Bringing The Court Process To A Conclusion.

by Chris O'Leary

Eighteen months after an unwanted altercation with an Alameda County sheriff’s deputy, Masai Ujiri can step away from the lengthy legal dispute that ensued. 

Alan Strickland and his wife, Kelly Strickland, filed for dismissal of their lawsuit on Wednesday in a California district court. 

Strickland attempted to stop Ujiri, the Raptors’ president, from walking onto the court after the Raptors had defeated the Golden State Warriors for the NBA title in Game 6 of the NBA Finals on June 13, 2019. Bodycam footage showed Strickland stepping in front of, then shoving Ujiri with two hands as Ujiri was attempting to present a credential. 

Ujiri’s subsequent countersuit that alleged unauthorized use of force by Strickland has also been dropped, bringing the court process to its conclusion. 

“Masai has been completely vindicated, as we always knew he would be,” an MLSE spokesperson said in a statement.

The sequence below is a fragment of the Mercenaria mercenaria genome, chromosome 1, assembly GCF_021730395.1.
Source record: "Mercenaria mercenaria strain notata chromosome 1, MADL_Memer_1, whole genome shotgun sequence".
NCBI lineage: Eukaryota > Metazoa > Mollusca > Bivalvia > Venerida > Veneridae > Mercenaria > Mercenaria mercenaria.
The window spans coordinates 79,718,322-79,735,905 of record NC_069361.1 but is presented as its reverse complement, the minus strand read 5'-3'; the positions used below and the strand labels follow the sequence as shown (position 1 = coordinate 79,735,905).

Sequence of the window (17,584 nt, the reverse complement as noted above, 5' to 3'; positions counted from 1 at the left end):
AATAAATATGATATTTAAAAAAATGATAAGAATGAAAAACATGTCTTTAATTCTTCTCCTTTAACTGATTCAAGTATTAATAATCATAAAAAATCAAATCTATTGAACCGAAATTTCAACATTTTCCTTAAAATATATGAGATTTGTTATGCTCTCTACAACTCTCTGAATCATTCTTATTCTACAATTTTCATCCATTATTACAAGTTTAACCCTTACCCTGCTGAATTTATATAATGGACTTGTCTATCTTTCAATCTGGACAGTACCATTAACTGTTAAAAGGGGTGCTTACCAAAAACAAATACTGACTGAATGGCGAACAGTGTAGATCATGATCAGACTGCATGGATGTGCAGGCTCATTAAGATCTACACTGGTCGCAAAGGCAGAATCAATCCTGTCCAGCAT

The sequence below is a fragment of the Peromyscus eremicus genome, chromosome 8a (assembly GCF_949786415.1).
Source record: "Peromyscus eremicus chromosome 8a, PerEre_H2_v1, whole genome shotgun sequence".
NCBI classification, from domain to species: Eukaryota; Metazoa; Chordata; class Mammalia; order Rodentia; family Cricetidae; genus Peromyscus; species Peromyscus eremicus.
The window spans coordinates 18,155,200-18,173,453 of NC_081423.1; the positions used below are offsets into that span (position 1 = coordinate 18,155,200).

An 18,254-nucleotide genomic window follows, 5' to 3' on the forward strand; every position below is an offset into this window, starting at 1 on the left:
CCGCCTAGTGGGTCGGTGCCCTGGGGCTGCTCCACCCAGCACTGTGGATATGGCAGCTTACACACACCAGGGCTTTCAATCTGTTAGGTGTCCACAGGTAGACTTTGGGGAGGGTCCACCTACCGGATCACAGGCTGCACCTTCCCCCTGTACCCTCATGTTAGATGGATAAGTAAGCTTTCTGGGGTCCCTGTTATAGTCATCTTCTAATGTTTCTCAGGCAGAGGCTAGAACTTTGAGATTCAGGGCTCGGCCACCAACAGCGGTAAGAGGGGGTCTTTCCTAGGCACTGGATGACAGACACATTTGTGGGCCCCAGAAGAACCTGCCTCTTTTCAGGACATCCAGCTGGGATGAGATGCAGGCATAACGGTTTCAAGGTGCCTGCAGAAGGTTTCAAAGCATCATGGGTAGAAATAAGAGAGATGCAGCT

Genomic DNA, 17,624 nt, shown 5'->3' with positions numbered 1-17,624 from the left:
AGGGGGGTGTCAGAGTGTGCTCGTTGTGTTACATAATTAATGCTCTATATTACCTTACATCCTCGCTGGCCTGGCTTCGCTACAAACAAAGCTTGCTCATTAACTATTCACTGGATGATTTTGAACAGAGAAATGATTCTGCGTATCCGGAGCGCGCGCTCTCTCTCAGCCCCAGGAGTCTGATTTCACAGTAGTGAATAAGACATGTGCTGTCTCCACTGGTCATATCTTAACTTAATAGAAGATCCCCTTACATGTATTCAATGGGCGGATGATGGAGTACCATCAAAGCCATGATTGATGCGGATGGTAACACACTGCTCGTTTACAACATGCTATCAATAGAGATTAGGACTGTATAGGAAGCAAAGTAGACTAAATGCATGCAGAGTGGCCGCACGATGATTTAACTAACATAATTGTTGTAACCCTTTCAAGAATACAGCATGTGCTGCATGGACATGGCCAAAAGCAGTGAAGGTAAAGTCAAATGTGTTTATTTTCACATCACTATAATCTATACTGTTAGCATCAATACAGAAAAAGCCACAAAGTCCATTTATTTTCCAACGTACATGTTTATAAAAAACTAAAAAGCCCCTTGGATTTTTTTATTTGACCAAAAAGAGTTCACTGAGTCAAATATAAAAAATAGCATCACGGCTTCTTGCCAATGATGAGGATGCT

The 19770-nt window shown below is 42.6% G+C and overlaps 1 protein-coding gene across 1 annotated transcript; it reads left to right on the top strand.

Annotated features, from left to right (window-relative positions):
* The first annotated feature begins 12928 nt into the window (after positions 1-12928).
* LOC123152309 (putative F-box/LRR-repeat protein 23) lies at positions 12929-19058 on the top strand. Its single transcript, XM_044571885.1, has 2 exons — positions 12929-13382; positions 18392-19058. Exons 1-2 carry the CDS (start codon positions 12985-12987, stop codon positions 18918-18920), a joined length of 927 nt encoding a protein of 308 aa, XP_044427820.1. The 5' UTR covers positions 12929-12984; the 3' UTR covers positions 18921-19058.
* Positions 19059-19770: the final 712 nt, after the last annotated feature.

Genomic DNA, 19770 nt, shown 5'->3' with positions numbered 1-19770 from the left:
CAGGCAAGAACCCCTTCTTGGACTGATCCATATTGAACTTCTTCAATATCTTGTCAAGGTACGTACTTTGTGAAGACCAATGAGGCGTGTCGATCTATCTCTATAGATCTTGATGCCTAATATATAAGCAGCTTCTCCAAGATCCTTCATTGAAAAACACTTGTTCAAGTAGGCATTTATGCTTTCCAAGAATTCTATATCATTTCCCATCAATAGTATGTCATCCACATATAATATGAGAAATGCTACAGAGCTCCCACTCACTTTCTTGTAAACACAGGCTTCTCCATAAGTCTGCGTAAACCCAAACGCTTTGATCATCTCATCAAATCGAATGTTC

“We are disappointed that he and his family have had to endure the past 18 months of worry and uncertainty, but for their sake we are pleased the legal process has come to an end - and especially pleased that the claims made against Masai and MLSE were dismissed entirely, free of any financial settlement.” 

Release of Strickland’s bodycam footage added yet another talking point to the ongoing pursuit of equality in terms of police treatment that Black people receive in North America and around the world. The Raptors and the NBA were leaders in that discussion, particularly in the bubble this past year and continue to seek ways to find justice and equality on that front. Simply put, Black Lives Matter. 

“We continue to be deeply troubled by the fact that Masai was put in this position in the first place, and believe he should never have had to defend himself,” the MLSE spokesperson said. 

“Masai is taking some time to process the ordeal, and intends to address it publicly at a later date.”


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